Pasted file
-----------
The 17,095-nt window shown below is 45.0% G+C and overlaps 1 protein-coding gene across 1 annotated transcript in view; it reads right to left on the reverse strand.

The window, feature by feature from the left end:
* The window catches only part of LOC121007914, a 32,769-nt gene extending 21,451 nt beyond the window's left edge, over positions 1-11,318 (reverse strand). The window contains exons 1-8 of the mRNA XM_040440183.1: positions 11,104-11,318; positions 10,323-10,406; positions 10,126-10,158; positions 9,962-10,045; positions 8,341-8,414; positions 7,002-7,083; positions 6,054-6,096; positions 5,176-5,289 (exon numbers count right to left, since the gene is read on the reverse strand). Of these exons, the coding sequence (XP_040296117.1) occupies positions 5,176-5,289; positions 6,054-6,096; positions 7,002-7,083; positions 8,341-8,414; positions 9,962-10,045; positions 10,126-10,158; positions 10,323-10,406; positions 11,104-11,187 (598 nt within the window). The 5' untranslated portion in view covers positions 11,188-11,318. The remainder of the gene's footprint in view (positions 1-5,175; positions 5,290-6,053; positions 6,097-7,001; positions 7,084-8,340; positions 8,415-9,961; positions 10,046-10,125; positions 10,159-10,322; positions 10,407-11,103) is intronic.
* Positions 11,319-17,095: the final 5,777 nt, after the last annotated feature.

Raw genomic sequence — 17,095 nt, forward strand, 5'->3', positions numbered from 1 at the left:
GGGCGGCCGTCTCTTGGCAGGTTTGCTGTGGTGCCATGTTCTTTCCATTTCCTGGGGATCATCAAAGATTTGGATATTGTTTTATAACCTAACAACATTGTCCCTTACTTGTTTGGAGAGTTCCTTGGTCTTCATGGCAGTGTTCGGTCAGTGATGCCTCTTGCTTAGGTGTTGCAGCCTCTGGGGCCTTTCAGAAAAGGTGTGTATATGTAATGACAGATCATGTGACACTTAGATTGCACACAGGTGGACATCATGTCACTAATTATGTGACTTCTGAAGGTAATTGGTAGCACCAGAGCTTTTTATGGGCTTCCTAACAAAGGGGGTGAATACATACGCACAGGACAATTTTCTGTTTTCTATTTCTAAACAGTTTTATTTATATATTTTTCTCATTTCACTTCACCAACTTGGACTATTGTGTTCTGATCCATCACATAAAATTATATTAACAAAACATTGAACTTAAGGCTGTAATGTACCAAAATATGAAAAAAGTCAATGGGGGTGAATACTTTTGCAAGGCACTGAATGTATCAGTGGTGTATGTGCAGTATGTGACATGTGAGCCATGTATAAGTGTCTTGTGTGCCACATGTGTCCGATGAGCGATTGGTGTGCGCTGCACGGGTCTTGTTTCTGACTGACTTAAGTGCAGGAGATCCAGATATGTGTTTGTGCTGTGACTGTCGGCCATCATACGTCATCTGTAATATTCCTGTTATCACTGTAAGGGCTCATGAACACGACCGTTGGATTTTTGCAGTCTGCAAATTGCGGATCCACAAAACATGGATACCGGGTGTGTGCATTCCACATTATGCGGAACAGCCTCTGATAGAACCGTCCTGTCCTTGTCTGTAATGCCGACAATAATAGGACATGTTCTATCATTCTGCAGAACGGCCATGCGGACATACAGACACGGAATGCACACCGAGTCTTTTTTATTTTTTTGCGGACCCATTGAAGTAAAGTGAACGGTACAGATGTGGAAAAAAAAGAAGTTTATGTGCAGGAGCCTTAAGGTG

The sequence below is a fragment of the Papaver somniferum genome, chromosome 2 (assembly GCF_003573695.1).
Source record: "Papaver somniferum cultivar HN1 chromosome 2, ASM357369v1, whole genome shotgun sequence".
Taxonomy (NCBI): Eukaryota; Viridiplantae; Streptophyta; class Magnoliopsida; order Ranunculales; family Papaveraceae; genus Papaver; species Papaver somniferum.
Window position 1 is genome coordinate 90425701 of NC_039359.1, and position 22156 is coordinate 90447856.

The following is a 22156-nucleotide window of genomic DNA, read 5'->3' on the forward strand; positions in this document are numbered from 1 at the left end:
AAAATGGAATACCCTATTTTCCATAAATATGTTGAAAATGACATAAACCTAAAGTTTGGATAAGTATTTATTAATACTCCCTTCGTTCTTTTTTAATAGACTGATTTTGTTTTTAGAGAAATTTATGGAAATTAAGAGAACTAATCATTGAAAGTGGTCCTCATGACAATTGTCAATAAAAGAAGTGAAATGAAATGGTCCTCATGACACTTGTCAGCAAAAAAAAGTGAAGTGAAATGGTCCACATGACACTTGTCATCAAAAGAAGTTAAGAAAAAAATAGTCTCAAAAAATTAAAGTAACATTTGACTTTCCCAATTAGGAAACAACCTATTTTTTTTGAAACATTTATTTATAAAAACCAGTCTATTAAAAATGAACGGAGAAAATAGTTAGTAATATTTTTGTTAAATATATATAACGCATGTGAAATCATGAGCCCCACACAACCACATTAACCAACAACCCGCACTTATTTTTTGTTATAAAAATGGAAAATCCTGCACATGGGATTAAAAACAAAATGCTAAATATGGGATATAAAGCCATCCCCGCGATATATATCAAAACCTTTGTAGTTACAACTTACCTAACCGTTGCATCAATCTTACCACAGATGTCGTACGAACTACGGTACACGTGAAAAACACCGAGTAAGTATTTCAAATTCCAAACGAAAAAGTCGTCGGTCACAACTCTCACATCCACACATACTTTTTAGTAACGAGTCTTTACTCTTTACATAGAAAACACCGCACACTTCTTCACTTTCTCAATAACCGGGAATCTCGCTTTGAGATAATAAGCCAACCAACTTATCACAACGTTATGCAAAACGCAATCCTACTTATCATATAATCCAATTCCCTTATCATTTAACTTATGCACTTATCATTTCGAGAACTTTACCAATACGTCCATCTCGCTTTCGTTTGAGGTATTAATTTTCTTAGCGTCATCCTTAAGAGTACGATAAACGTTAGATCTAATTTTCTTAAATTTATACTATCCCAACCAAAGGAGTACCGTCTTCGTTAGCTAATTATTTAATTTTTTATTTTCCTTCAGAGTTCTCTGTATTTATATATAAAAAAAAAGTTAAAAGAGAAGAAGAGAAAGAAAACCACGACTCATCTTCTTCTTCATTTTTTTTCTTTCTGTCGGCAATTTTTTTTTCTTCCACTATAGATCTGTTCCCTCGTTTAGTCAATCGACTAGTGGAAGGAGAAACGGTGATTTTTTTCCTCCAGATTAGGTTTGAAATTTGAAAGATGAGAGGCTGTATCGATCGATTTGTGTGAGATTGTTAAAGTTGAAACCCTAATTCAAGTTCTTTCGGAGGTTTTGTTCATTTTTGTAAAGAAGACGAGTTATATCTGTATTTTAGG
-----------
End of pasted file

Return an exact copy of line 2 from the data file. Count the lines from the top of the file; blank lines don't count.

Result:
The window, feature by feature from the left end: